Urban Warfare - How to Win Cities, Warden's Five Rings, Cooperation between Man and Drones
Issue 13, 27 Dec 2021
This is my last issue for 2021. I have received a lot of support and constructive feedback since I started writing this newsletter. I am incorporating all the valuable feedback received till now. I am taking a break for the holidays and I will be back with an updated version on 7th Jan 2022.
Happy New Year!
I. Looking Back
I recently wrote an article about China's position paper on regulating the military applications of artificial intelligence (AI) for Asia Times. You can read it here. I had covered the Proposal in last week's issue of China Tech Dispatch.
Also, jumping the bandwagon of year-end rewinds, here are a few issues of China Tech Dispatch I think all China watchers should read (in no particular order).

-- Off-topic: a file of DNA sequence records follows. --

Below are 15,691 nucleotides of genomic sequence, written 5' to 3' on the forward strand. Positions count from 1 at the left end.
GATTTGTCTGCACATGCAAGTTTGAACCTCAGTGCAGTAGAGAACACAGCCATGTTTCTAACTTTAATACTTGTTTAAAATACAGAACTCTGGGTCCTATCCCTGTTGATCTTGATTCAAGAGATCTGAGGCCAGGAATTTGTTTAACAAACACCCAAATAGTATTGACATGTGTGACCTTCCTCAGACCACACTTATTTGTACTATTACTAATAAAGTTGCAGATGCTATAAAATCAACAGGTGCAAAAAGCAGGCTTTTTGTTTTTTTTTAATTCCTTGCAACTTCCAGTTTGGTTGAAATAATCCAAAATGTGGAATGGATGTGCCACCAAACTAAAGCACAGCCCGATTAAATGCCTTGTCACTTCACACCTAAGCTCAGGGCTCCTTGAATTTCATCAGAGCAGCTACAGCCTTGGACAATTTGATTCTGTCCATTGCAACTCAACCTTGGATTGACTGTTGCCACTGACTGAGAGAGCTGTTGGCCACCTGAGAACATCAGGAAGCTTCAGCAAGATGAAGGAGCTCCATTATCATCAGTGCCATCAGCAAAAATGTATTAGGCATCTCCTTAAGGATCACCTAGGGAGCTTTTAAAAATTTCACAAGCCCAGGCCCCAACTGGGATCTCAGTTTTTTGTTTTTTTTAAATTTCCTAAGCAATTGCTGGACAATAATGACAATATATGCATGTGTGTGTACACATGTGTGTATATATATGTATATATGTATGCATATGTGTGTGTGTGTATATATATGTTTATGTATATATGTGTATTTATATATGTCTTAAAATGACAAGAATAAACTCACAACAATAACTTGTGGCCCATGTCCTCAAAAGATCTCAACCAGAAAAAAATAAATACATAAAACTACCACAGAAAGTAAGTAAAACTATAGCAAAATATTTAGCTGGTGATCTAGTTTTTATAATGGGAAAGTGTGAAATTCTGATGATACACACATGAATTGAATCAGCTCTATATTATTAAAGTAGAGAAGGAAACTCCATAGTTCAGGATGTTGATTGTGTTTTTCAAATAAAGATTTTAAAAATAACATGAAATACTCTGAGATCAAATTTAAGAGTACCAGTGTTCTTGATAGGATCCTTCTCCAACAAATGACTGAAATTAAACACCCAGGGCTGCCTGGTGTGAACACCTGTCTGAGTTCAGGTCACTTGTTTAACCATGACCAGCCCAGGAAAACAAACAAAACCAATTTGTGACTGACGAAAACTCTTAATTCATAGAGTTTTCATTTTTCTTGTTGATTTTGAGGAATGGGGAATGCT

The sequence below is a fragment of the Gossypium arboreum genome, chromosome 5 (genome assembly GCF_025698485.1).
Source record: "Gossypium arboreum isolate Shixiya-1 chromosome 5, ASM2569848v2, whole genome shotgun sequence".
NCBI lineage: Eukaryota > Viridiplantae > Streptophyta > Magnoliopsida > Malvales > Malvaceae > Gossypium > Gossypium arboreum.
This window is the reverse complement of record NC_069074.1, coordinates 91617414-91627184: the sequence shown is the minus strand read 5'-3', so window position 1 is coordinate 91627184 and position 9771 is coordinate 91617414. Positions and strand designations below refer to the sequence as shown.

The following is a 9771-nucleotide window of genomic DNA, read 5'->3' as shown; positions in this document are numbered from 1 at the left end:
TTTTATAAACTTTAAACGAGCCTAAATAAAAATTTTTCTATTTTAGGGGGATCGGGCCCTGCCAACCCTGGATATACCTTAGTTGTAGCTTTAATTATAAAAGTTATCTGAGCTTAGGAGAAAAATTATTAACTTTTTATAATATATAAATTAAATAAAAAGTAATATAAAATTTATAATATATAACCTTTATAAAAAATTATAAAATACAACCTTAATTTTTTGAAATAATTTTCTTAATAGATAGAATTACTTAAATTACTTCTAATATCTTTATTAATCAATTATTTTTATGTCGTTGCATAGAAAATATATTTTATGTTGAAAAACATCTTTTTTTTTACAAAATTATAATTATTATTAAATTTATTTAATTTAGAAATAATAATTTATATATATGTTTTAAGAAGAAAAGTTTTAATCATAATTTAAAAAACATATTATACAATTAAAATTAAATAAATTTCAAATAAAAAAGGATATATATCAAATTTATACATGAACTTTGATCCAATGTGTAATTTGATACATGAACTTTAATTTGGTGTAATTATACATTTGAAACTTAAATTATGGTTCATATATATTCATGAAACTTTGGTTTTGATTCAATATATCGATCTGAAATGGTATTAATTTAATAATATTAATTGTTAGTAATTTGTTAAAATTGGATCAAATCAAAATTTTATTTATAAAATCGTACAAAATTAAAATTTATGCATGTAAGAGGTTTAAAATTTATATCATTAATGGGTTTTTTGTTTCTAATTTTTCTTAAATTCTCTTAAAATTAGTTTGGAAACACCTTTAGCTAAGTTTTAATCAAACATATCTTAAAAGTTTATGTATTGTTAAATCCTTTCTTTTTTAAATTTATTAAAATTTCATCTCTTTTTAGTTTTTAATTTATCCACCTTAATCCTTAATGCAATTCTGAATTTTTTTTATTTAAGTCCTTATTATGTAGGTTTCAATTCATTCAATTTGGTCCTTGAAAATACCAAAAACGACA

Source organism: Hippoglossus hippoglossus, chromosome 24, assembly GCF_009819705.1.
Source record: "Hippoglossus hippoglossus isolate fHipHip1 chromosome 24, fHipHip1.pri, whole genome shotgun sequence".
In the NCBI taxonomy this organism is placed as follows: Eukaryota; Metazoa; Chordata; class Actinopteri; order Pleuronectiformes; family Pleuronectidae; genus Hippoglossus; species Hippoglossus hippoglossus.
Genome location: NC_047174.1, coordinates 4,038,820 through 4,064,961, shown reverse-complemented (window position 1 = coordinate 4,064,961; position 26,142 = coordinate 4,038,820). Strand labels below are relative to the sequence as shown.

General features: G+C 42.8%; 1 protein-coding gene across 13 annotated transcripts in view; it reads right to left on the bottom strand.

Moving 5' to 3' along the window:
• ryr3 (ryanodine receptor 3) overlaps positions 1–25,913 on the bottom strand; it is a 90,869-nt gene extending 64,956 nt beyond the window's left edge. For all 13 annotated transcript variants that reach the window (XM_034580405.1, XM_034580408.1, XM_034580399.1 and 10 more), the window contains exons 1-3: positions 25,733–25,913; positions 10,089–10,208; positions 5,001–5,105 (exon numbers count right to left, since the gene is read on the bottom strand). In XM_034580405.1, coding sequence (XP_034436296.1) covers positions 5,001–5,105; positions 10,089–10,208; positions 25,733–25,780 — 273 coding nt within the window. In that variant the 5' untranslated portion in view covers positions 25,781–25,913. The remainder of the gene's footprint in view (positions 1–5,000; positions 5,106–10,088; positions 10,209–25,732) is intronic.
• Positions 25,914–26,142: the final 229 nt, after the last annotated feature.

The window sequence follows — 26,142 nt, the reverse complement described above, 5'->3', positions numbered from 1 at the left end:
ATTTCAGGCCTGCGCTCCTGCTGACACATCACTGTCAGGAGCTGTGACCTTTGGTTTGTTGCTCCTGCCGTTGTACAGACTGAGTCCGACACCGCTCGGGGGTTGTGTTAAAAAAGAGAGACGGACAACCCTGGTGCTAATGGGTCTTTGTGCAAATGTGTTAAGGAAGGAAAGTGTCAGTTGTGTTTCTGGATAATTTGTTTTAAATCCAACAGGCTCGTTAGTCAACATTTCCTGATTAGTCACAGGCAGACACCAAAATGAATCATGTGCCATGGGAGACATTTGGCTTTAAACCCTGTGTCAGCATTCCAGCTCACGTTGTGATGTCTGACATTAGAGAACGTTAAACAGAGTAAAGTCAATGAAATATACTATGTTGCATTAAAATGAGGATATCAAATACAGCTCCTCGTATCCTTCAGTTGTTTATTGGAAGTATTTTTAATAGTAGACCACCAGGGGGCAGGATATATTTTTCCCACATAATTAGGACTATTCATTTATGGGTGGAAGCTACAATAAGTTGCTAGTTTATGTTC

II. Military and Warfare
Urban Warfare: How to Win Cities
An article by Su Guanfeng (affiliation unknown) on modern urban warfare is on how to win cities. It involves both military and political operations. Since the urban combats are fought under a spotlight, the author urges on necessity to focus on effectiveness, targeting the enemy's will to resist, shake the enemy's political foundations, focus on moral aspects and legality of operations, reduce collateral damage, and focus on accuracy of intelligence and information support.
Important considerations for the urban warfare: